What is the role of plasmapheresis in the treatment of Goodpasture syndrome (anti–glomerular basement membrane disease) (anti-GBM)?

Updated: Dec 16, 2020
  • Author: Pranay Kathuria, MD, FACP, FASN, FNKF; Chief Editor: Vecihi Batuman, MD, FASN  more...
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Answer

In published case series and one randomized trial, plasmapheresis has been shown to be beneficial in the treatment of Goodpasture syndrome by removal of anti-GBM antibodies. [33, 34, 35] Plasmapheresis is generally instituted after the diagnosis of Goodpasture syndrome is established either by renal biopsy or by detection of anti-GBM antibodies.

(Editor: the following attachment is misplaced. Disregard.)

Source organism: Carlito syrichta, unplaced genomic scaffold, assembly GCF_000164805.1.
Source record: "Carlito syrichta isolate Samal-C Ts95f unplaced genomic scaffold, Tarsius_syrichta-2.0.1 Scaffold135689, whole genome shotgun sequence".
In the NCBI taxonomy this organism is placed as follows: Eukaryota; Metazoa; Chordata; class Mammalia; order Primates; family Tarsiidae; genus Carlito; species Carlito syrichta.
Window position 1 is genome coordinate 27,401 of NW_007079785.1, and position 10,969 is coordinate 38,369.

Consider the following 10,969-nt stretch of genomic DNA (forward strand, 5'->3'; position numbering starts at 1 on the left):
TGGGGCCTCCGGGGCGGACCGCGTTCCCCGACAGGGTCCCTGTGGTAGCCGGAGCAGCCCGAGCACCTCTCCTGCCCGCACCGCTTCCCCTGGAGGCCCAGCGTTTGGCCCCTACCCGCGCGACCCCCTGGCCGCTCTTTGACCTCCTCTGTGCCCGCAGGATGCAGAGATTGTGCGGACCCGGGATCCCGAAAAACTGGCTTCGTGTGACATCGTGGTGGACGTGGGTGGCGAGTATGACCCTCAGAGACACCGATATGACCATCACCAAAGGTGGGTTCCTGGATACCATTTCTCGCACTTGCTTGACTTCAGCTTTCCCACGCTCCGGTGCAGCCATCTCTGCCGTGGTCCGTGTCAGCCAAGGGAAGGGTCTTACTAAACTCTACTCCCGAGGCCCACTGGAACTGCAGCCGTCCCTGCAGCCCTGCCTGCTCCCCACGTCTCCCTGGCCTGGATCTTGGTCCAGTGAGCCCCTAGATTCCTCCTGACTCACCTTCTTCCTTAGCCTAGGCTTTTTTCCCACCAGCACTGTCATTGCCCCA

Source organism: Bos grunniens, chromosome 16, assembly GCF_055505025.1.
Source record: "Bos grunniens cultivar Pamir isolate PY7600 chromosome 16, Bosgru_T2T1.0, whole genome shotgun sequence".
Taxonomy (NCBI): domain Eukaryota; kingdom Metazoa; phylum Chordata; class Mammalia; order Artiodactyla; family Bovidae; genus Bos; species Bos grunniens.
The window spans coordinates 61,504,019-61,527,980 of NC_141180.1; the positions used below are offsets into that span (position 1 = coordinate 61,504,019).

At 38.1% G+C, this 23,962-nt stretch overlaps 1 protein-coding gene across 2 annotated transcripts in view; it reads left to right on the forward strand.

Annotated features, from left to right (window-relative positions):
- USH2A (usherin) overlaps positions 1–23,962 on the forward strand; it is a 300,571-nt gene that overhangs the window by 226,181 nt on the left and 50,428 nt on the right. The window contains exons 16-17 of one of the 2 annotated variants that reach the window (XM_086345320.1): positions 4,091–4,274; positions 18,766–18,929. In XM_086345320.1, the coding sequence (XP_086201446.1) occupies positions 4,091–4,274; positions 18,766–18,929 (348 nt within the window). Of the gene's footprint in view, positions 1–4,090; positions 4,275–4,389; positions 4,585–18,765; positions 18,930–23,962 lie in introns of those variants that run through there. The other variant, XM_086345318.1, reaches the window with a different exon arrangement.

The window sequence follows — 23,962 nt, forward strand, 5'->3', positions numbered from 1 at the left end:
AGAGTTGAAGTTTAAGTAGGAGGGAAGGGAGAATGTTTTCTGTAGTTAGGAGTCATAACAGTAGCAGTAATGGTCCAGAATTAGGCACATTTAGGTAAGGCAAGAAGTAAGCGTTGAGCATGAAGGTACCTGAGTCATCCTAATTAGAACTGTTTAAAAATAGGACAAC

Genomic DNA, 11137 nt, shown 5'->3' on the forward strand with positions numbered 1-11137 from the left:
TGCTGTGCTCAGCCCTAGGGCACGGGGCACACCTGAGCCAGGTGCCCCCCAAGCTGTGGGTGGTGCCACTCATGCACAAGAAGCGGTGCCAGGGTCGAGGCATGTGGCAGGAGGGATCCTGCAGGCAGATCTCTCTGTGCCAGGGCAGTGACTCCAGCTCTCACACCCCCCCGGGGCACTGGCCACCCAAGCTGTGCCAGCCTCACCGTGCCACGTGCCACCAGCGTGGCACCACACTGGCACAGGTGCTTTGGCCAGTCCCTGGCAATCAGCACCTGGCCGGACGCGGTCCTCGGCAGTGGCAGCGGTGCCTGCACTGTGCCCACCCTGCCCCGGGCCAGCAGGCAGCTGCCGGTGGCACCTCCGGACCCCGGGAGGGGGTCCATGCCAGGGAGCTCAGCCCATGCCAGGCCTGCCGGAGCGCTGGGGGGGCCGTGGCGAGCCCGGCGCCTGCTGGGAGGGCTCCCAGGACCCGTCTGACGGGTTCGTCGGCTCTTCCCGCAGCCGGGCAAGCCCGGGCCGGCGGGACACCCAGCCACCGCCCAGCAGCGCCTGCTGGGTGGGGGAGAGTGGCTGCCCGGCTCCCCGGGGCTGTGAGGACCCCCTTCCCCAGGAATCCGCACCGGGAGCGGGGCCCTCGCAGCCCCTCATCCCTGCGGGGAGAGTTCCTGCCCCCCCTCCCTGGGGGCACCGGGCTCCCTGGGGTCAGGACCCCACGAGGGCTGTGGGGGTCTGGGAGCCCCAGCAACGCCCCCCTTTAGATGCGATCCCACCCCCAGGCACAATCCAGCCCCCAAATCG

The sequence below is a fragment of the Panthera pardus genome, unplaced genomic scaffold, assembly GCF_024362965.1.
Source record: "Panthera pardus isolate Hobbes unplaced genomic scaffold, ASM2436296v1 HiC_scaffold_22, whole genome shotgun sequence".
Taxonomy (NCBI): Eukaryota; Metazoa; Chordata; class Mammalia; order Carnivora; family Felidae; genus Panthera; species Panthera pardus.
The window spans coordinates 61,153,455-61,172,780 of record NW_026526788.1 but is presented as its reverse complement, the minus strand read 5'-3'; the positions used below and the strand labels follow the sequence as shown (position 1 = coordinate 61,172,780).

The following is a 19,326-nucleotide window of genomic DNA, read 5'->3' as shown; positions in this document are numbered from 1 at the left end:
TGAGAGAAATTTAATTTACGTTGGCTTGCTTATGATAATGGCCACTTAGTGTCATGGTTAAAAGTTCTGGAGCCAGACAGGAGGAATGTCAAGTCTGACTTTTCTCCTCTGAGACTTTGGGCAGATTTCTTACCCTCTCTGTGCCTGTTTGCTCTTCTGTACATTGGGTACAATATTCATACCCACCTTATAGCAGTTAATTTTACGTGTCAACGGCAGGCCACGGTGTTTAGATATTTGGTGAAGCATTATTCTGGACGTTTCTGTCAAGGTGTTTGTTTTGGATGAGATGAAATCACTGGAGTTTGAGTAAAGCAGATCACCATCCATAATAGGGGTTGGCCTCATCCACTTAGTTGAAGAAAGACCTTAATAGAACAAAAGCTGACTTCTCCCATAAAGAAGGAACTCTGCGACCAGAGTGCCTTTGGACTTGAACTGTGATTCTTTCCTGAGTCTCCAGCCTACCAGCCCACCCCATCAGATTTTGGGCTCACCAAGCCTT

When a patient presents in a life-threatening situation secondary to pulmonary hemorrhage, however, plasmapheresis may be initiated if the diagnosis appears very likely, even though confirmation is not available immediately.

The extent and duration of plasmapheresis is not known, but 4-liter plasma exchanges daily or every other day is usually performed. The plasmapheresis is continued for 2-3 weeks or until the patient's clinical course has improved and serum anti-GBM antibodies are not detected.

A study by Zhang and colleagues in 28 patients with anti-GBM nephritis found that double filtration plasmapheresis cleared anti-GBM antibody about as effectively as immunoadsorption therapy (59.0% vs. 71.2% efficacy, respectively; P = 1.00). However, significantly fewer patients in the plasmapheresis group experienced reduced IgG (62.7% vs. 83.5%), and the plasmapheresis group also experienced fewer plasma-associated side effects. Patient survival and renal survival were similar in the two groups. [36]


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